Ante-Nicene Fathers/Volume III/Apologetic/On Idolatry/Concerning Idolatry in Words

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Ante-Nicene Fathers Vol. III, Apologetic, On Idolatry by Tertullian, translated by Sydney Thelwall
Concerning Idolatry in Words

Chapter XX.—Concerning Idolatry in Words.

But, however, since the conduct according to the divine rule is imperilled, not merely by deeds, but likewise by words, (for, just as it is written, “Behold the man and his deeds;”[1] so, “Out of thy own mouth shalt thou be justified”[2]), we ought to remember that, even in words, also the inroad of idolatry must be foreguarded against, either from the defect of custom or of timidity. The law prohibits the gods of the nations from being named,[3] not of course that we are not to pronounce their names, the speaking of which common intercourse extorts from us: for this must very frequently be said, “You find him in the temple of Æsculapius;” and, “I live in Isis Street;” and, “He has been made priest of Jupiter;” and much else after this manner, since even on men names of this kind are bestowed. I do not honour Saturnus if I call a man so, by his own name. I honour him no more than I do Marcus, if I call a man Marcus. But it says, “Make not mention of the name of other gods, neither be it heard from thy mouth.”[4] The precept it gives is this, that we do not call them gods. For in the first part of the law, too, “Thou shalt not,” saith He, “use the name of the Lord thy God in a vain thing,”[5] that is, in an idol.[6] Whoever, therefore, honours an idol with the name of God, has fallen into idolatry.  But if I speak of them as gods, something must be added to make it appear that I do not call them gods. For even the Scripture names “gods,” but adds “their,” viz. “of the nations:” just as David does when he had named “gods,” where he says, “But the gods of the nations are demons.”[7] But this has been laid by me rather as a foundation for ensuing observations.  However, it is a defect of custom to say, “By Hercules, So help me the god of faith;”[8] while to the custom is added the ignorance of some, who are ignorant that it is an oath by Hercules. Further, what will an oath be, in the name of gods whom you have forsworn, but a collusion of faith with idolatry? For who does not honour them in whose name he swears?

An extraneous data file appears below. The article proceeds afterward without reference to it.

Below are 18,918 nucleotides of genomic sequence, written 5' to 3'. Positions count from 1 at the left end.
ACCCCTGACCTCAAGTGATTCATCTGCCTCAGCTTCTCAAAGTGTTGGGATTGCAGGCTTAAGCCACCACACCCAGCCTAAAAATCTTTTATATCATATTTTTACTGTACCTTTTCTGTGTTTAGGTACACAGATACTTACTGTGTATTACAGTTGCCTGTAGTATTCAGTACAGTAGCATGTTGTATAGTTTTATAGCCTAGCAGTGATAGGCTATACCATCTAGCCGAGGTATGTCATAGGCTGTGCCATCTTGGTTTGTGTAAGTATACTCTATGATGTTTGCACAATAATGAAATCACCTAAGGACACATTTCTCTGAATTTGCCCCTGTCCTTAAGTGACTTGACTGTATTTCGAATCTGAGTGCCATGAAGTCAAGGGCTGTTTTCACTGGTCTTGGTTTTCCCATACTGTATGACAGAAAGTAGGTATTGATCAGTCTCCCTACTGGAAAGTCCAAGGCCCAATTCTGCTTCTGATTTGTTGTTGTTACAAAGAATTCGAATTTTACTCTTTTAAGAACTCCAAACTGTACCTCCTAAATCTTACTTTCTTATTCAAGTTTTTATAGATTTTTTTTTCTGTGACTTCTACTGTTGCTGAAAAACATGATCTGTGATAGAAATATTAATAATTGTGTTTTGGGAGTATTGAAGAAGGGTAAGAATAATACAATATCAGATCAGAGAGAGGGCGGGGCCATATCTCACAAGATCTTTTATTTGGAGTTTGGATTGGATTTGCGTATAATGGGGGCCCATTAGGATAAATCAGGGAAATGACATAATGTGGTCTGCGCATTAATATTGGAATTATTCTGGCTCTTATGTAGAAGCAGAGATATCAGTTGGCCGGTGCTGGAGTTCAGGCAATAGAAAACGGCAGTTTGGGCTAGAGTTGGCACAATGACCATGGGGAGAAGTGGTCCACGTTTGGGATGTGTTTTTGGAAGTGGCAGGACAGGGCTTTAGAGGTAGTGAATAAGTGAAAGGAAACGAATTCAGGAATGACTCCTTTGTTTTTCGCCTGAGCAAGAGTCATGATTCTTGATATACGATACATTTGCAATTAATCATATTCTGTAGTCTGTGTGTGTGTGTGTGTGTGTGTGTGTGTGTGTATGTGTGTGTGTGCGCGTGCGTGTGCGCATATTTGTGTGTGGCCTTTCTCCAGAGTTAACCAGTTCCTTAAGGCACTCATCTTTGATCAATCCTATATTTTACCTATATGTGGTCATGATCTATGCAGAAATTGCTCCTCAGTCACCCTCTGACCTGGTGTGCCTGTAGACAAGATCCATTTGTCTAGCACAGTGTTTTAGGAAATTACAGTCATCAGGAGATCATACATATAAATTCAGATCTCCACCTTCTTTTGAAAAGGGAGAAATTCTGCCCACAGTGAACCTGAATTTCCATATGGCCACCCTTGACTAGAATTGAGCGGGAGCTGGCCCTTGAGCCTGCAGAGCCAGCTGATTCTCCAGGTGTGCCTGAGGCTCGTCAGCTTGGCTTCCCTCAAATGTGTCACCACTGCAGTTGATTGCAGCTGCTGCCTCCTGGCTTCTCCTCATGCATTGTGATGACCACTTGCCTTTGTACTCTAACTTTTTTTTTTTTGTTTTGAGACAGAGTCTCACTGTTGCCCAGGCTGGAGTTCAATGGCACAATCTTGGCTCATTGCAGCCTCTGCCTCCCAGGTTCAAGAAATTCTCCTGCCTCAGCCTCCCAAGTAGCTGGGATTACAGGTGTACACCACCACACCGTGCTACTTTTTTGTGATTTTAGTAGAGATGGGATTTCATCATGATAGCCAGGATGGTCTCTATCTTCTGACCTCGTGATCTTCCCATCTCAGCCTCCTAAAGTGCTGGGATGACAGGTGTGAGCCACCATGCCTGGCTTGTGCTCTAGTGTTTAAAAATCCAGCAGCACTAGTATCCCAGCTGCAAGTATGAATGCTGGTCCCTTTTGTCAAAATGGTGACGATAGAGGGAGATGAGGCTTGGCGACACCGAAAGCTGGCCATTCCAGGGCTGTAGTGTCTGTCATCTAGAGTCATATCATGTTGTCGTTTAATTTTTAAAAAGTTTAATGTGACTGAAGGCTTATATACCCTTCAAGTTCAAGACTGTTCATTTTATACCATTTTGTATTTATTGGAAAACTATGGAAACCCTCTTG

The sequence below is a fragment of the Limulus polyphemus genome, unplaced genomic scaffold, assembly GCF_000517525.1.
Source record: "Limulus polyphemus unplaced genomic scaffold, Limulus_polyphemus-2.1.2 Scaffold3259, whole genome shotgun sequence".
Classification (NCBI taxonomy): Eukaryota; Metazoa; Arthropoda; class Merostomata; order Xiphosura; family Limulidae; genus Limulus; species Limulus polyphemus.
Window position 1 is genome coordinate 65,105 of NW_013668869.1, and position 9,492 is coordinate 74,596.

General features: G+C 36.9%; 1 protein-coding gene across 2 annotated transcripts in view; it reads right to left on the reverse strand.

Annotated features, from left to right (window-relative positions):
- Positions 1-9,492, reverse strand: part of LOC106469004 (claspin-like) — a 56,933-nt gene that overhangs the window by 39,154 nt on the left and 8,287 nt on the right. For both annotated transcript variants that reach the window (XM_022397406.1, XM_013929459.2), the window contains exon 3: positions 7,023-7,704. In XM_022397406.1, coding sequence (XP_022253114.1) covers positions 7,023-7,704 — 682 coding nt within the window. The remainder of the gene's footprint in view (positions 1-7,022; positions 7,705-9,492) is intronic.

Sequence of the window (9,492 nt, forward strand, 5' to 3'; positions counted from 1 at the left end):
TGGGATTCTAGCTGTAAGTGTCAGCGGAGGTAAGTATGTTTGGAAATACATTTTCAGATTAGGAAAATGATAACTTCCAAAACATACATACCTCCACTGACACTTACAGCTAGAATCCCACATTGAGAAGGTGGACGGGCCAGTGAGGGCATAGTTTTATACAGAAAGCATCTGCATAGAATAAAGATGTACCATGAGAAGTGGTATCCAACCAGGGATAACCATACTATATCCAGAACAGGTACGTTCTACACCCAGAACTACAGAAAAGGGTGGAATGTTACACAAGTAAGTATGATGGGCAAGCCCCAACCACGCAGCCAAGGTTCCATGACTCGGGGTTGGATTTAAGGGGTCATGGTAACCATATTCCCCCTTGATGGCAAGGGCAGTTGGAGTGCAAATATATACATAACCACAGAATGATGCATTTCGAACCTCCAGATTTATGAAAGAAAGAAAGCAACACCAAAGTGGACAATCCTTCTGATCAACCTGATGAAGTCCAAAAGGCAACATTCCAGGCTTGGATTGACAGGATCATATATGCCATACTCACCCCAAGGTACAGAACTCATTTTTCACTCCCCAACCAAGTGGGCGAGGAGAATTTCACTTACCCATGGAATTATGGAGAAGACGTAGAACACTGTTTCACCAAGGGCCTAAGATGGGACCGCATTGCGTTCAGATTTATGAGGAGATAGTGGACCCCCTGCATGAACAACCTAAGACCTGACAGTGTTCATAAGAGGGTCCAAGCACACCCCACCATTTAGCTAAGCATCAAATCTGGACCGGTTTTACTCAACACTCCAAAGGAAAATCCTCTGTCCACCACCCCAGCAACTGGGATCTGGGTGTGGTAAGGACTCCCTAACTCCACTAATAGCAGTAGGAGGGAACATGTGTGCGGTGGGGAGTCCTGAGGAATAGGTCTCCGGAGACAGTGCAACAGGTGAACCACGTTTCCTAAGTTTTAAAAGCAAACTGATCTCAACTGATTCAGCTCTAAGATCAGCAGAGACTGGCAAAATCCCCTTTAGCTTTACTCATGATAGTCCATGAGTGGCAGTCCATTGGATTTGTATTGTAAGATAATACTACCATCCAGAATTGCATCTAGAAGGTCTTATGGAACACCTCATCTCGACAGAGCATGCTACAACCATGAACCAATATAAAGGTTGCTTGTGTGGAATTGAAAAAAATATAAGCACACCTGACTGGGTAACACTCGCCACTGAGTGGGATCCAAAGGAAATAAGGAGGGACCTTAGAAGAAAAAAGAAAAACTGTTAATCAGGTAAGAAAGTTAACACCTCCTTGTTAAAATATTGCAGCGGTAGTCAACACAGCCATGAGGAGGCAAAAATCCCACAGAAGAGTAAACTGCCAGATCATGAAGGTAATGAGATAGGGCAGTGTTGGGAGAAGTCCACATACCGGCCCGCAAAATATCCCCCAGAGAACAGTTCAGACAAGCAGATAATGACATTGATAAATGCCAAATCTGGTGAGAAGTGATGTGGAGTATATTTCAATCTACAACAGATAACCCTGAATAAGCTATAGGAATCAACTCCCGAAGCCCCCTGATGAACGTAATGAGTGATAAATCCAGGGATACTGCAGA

1. Neither Oehler nor any editor seems to have discovered the passage here referred to.
  2. Matt. xii. 37.
  3. Ex. xxiii. 13. [St. Luke, nevertheless, names Castor and Pollux, Acts xxviii. 2., on our author’s principle.]
  4. Ex. xxiii. 13.
  5. Ex. xx. 7.
  6. Because Scripture calls idols “vanities” and “vain things.” See 2 Kings xvii. 15, Ps. xxiv. 4, Isa. lix. 4, Deut. xxxii. 21, etc.
  7. Ps. xcvi. 5. The LXX. in whose version ed. Tisch. it is Ps. xcv. read δαιμόνια, like Tertullian. Our version has “idols.”
  8. Mehercule. Medius Fidius. I have given the rendering of the latter, which seems preferred by Paley (Ov. Fast. vi. 213, note), who considers it = me dius (i.e., Deus) fidius juvet.  Smith (Lat. Dict. s.v.) agrees with him, and explains it, me deus fidius servet. White and Riddle (s.v.) take the me (which appears to be short) as a “demonstrative” particle or prefix, and explain, “By the God of truth!” “As true as heaven,” “Most certainly.”